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Air Quality Advisories, Live Music & The Downtown Market Today!


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1:57 pm – A joint investigation between ALERT Red Deer and Red Deer RCMP has resulted in the arrest of two suspected drug traffickers and the seizure of significant amounts of drugs and proceeds of crime. Read More.

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11:51 am – Some changes are being proposed for landscaping requirements in the Town of Innisfail. As a result, Innisfail residents are encouraged to attend a Land Use Landscaping Open House at the Library Learning Centre from 3 – 7 pm today. Details Here.

11:38 am – Council for the Town of Sylvan Lake approved this week an increase required for it’s contract with the RCMP. The Town pays for and budgets for 70% of RCMP/policing costs, while the Provincial Government subsidizes the remaining 30%. The regular members of the RCMP have been without a wage increase since January 1, 2015, and recently settled. Find out what else happened at Town Council this week.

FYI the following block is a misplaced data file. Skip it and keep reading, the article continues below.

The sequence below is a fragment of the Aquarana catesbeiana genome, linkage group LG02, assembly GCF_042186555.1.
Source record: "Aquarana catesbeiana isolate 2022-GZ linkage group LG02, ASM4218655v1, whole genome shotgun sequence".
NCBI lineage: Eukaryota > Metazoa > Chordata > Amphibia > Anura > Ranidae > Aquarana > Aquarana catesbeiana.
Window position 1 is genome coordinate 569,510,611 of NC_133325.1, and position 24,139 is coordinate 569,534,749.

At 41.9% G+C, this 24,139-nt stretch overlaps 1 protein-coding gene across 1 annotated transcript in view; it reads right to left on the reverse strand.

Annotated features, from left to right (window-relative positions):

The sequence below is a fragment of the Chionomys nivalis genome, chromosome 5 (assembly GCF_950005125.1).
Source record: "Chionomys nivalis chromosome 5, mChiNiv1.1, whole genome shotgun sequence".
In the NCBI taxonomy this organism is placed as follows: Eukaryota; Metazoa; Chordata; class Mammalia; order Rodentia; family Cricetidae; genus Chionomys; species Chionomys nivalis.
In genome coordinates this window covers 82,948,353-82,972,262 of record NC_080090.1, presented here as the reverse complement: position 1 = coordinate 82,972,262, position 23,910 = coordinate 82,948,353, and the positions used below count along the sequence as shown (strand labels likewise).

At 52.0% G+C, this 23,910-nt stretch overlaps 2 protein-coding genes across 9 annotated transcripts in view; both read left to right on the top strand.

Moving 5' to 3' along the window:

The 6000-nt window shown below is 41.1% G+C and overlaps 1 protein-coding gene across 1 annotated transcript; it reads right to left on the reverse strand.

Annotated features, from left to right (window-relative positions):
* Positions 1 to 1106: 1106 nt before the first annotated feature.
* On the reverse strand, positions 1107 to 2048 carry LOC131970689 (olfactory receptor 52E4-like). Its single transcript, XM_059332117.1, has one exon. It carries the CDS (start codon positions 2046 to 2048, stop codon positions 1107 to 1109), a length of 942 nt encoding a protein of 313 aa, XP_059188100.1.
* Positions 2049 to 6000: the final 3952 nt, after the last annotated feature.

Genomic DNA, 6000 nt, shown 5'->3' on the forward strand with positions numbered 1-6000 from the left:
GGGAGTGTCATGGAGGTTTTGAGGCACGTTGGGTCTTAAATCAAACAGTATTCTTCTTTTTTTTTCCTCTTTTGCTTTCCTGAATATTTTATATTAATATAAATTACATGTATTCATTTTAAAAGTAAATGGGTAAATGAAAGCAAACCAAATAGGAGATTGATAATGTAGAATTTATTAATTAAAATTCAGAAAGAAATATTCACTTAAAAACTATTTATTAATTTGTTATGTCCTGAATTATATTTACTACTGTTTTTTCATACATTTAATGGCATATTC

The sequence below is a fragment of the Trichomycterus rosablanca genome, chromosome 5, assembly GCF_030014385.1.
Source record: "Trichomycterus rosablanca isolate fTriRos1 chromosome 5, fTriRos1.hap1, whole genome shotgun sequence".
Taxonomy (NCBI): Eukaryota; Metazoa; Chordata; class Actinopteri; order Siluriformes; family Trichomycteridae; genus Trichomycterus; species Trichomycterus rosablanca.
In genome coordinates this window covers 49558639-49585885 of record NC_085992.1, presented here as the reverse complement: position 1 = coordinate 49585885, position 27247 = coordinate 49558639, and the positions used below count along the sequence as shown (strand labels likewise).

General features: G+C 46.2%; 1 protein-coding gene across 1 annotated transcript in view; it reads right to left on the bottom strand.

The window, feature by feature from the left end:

11:17 am – Blackfalds Fire Rescue will officially commission a new rescue pumper apparatus jointly purchased by the Town and Lacombe County. A fire rescue display and demonstrations will take place at the Blackfalds Fire Hall tonight starting at 7 pm. Details Here.

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10:59 am – Red Deer County is currently seeking workers for the Monday, October 16, 2017, general municipal election. Click here to find out how you can get involved!